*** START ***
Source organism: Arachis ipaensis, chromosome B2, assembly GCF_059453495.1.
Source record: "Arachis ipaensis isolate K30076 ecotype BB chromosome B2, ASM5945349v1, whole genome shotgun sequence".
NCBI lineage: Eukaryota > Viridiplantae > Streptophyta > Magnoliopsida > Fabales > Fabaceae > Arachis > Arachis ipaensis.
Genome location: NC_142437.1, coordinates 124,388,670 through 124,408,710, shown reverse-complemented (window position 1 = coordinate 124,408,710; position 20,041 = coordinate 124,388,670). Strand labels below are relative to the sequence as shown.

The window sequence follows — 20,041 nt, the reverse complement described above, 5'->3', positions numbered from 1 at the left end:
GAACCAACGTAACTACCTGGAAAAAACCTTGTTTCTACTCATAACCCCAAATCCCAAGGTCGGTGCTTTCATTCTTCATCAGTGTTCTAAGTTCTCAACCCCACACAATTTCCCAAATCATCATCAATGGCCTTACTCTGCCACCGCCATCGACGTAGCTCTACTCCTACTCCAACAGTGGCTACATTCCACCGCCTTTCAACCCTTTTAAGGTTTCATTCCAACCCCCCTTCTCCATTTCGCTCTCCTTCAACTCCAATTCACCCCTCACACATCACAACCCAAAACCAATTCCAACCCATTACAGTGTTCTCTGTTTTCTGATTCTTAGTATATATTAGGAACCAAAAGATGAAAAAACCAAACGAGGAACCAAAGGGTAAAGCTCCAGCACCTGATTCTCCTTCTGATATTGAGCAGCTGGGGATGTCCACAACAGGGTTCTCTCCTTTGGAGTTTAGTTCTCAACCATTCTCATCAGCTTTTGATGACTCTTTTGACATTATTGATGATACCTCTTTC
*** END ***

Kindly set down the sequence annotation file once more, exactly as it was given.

Source organism: Arachis ipaensis, chromosome B2, assembly GCF_059453495.1.
Source record: "Arachis ipaensis isolate K30076 ecotype BB chromosome B2, ASM5945349v1, whole genome shotgun sequence".
NCBI lineage: Eukaryota > Viridiplantae > Streptophyta > Magnoliopsida > Fabales > Fabaceae > Arachis > Arachis ipaensis.
Genome location: NC_142437.1, coordinates 124,388,670 through 124,408,710, shown reverse-complemented (window position 1 = coordinate 124,408,710; position 20,041 = coordinate 124,388,670). Strand labels below are relative to the sequence as shown.

The window sequence follows — 20,041 nt, the reverse complement described above, 5'->3', positions numbered from 1 at the left end:
GAACCAACGTAACTACCTGGAAAAAACCTTGTTTCTACTCATAACCCCAAATCCCAAGGTCGGTGCTTTCATTCTTCATCAGTGTTCTAAGTTCTCAACCCCACACAATTTCCCAAATCATCATCAATGGCCTTACTCTGCCACCGCCATCGACGTAGCTCTACTCCTACTCCAACAGTGGCTACATTCCACCGCCTTTCAACCCTTTTAAGGTTTCATTCCAACCCCCCTTCTCCATTTCGCTCTCCTTCAACTCCAATTCACCCCTCACACATCACAACCCAAAACCAATTCCAACCCATTACAGTGTTCTCTGTTTTCTGATTCTTAGTATATATTAGGAACCAAAAGATGAAAAAACCAAACGAGGAACCAAAGGGTAAAGCTCCAGCACCTGATTCTCCTTCTGATATTGAGCAGCTGGGGATGTCCACAACAGGGTTCTCTCCTTTGGAGTTTAGTTCTCAACCATTCTCATCAGCTTTTGATGACTCTTTTGACATTATTGATGATACCTCTTTC